He mailed the form back along with his modifications (0% APR, huge fines for the banks changing things, other fun caveats) and ran up a modest tab.
When the bank sued him to get payment he fought back AND WON.
Man Tries To Beat Bank At Its Own Game With Fine Print That Gives Him Unlimited Credit – Consumerist
RT News has the story of a man who looked at an unsolicited credit card offer from Tinkoff Credit Systems back in 2008 and wondered what would happen if he signed the agreement, but only after writing in his own additional terms by hand.
Among the amendments in his version of the contract — unlimited credit, 0% APR, no fees, including the stipulation that he “is not obliged to pay any fees and charges imposed by bank tariffs.” Since the contract included a URL for a web page containing the full terms of service, the customer also wrote in a new URL of his own so that the bank couldn’t just say “but these terms are different than what’s published on the site.”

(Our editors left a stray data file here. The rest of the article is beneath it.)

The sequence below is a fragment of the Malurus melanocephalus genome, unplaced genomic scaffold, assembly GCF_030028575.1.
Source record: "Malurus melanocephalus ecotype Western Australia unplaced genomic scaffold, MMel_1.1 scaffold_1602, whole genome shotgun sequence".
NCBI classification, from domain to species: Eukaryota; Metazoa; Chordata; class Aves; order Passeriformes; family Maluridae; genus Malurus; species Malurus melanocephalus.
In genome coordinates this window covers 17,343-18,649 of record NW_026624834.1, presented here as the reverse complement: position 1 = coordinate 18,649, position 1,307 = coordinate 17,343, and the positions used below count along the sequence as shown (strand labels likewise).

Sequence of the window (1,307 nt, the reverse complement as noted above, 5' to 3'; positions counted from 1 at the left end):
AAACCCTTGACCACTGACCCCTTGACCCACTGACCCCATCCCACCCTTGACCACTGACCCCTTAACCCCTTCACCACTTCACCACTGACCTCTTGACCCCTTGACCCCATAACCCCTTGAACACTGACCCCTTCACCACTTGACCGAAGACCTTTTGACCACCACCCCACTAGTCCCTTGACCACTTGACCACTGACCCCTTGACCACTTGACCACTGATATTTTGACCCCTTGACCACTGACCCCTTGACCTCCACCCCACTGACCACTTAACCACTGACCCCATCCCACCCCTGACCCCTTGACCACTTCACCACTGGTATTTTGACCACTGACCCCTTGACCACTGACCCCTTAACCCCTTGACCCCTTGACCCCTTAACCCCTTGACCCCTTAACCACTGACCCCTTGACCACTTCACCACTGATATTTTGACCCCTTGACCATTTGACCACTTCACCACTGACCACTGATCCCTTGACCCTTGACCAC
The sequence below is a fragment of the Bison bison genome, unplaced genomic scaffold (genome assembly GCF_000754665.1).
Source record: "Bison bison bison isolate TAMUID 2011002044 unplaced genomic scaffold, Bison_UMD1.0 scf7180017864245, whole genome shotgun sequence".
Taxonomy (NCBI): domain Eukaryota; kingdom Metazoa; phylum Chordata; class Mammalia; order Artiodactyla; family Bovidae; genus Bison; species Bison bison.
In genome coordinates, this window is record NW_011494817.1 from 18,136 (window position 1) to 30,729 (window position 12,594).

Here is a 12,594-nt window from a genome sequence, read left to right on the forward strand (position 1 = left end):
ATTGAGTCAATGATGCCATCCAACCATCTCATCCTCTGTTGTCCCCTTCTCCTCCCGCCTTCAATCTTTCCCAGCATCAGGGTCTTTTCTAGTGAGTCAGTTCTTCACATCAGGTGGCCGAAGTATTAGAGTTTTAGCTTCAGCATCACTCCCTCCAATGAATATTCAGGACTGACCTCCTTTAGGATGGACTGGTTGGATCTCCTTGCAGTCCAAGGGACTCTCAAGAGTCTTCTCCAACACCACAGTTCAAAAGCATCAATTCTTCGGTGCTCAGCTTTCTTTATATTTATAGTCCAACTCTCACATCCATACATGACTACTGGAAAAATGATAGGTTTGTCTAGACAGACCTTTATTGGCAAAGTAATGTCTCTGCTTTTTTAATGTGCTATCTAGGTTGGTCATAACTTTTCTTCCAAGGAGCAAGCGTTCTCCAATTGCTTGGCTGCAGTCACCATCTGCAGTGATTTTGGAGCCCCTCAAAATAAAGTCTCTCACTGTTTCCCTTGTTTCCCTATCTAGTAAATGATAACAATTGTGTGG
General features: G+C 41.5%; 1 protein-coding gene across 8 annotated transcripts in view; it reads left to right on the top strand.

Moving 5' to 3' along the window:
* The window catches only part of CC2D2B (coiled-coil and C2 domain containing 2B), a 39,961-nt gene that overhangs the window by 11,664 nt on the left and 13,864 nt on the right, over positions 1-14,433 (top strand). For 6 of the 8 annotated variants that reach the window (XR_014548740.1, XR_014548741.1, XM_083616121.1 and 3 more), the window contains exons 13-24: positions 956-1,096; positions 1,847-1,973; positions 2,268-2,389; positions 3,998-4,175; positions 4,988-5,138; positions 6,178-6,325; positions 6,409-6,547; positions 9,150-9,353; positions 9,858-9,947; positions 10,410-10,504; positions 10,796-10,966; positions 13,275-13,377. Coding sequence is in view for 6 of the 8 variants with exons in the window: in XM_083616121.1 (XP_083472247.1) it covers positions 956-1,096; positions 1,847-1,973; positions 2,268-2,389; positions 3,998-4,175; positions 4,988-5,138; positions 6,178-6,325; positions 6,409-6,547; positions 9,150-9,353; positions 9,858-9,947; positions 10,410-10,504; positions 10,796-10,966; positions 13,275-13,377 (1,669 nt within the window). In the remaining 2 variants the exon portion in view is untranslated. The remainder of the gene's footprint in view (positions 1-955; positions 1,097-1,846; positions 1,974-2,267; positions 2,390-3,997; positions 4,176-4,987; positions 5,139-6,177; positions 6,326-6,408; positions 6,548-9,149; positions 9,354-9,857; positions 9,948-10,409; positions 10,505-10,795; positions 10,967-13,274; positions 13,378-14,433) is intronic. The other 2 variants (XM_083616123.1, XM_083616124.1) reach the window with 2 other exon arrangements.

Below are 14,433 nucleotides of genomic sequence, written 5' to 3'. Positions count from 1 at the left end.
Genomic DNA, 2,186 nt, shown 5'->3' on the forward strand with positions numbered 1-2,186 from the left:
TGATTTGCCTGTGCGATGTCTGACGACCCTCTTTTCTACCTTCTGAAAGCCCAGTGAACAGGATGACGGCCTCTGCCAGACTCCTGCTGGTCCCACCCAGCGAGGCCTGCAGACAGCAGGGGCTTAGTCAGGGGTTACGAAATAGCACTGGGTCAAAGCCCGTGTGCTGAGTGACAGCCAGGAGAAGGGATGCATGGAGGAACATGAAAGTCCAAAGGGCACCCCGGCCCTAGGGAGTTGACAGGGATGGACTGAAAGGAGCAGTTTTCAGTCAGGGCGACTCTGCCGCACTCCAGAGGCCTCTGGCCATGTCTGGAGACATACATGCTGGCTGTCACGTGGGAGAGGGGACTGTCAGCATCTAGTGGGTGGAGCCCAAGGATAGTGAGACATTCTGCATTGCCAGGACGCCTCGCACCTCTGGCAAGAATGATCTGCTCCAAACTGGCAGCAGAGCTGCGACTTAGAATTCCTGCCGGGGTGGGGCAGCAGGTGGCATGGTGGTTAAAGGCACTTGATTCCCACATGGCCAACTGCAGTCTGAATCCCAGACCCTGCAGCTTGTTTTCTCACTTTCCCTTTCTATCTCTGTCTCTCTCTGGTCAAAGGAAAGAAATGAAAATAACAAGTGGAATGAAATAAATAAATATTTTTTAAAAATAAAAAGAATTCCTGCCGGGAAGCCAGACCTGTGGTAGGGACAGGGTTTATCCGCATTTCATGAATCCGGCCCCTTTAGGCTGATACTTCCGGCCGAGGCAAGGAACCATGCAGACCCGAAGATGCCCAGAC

Per the amended terms, every change to these terms would result in a payment of 3 million rubles ($91,000) to the customer, or a cancelation fee of 6 million rubles ($182,000).
A pretty sweet deal. No way Tinkoff would agree to it.
But of course Tinkoff did agree to it, because it did exactly what most of its customers do — accepted this contract without reading it.
“The opened credit line was unlimited,” said the man’s lawyer. “He could afford to buy an island somewhere in Malaysia, and the bank would have to pay for it by law.”
He didn’t buy that island, but he did use the card for two years, racking up only $1,363 (including interest and fees) during that time. Not bad, considering the sweetheart deal he’d written for himself. But of course he wasn’t paying that amount because he maintained that he had a 0% APR and could theoretically just keep making charges on the sheer promise that he’d pay up someday.
And so Tinkoff sued the customer. However, the court held that his amendments were binding since the bank accepted them, whether it looked at them or not. The court said the customer only owed the principal balance of around $575.